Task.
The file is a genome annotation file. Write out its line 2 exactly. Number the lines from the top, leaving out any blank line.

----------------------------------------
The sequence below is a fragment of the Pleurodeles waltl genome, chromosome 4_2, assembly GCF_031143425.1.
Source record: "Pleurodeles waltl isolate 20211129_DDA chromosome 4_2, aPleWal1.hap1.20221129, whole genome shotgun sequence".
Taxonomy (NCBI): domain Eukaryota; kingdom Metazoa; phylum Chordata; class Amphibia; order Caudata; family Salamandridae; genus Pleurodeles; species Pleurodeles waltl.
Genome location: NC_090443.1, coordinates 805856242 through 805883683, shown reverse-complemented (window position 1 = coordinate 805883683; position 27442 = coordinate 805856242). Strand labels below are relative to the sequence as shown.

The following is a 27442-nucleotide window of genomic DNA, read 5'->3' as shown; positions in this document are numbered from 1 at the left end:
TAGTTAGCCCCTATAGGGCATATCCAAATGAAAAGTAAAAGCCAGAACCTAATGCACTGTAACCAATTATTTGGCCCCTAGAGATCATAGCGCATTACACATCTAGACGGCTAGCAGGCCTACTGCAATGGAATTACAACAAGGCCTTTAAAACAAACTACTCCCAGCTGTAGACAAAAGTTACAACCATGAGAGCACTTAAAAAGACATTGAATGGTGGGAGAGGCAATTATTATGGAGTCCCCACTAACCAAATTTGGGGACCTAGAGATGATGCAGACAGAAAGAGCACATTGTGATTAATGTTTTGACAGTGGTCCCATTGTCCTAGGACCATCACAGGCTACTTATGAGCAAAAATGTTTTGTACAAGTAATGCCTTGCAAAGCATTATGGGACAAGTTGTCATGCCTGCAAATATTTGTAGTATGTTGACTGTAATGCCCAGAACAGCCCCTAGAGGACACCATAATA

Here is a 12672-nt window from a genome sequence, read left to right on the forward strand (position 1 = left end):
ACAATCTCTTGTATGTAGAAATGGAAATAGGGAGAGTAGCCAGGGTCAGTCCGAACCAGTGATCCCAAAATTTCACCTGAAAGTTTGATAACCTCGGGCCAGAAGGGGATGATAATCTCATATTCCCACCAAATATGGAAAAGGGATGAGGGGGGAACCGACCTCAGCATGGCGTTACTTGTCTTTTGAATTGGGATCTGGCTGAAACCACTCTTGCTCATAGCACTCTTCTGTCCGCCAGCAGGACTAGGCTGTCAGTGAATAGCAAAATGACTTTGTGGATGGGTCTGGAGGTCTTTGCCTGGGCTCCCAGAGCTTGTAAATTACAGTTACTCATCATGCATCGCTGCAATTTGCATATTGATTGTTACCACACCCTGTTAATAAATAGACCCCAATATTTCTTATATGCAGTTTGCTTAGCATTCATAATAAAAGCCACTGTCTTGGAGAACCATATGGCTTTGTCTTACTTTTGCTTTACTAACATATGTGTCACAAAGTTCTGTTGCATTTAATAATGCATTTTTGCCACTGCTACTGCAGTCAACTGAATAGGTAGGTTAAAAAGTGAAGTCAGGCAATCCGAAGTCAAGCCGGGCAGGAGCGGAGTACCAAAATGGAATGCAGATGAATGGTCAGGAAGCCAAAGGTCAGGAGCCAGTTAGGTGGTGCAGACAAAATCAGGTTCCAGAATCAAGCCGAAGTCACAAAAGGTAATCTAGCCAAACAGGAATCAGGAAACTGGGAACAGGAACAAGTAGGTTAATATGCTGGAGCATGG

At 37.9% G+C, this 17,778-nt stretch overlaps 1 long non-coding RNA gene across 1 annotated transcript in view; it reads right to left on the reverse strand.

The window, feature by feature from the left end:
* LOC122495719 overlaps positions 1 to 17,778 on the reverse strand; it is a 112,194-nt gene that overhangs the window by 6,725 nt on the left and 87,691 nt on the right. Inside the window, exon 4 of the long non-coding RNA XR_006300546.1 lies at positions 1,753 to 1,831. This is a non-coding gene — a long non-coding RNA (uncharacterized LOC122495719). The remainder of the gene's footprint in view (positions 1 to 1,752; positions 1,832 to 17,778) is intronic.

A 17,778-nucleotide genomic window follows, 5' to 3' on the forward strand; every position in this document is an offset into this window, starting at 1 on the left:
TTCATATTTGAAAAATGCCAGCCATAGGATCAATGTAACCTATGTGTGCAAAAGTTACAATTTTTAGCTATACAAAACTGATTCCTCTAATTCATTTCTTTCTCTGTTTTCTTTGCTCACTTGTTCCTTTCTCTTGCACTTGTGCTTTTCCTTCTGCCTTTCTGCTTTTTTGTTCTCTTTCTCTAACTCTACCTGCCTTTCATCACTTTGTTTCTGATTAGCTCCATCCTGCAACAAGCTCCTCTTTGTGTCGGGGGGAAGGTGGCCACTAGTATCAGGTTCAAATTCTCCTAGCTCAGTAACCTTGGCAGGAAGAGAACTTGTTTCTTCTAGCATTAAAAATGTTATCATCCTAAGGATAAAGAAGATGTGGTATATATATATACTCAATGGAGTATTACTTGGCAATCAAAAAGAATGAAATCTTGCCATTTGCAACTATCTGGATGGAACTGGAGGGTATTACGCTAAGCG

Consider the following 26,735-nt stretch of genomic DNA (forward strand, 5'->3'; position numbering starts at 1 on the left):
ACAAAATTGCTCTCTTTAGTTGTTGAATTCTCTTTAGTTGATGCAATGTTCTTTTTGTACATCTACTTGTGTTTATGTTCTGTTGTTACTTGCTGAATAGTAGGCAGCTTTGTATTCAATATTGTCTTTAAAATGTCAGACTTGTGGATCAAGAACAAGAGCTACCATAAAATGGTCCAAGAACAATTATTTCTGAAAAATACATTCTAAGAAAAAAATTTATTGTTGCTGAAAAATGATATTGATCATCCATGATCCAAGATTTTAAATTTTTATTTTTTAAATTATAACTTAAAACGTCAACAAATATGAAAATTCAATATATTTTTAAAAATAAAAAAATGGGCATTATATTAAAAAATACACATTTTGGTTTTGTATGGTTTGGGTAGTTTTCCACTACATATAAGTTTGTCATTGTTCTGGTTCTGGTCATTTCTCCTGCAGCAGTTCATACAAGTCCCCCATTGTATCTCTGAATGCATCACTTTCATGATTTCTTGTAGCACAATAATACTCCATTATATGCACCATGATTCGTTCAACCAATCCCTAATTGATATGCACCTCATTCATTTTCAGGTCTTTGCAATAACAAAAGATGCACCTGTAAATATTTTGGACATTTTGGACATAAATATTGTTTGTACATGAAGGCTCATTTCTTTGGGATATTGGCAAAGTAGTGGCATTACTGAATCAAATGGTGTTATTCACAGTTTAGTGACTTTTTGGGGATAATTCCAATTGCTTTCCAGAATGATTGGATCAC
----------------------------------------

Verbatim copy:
Source record: "Pleurodeles waltl isolate 20211129_DDA chromosome 4_2, aPleWal1.hap1.20221129, whole genome shotgun sequence".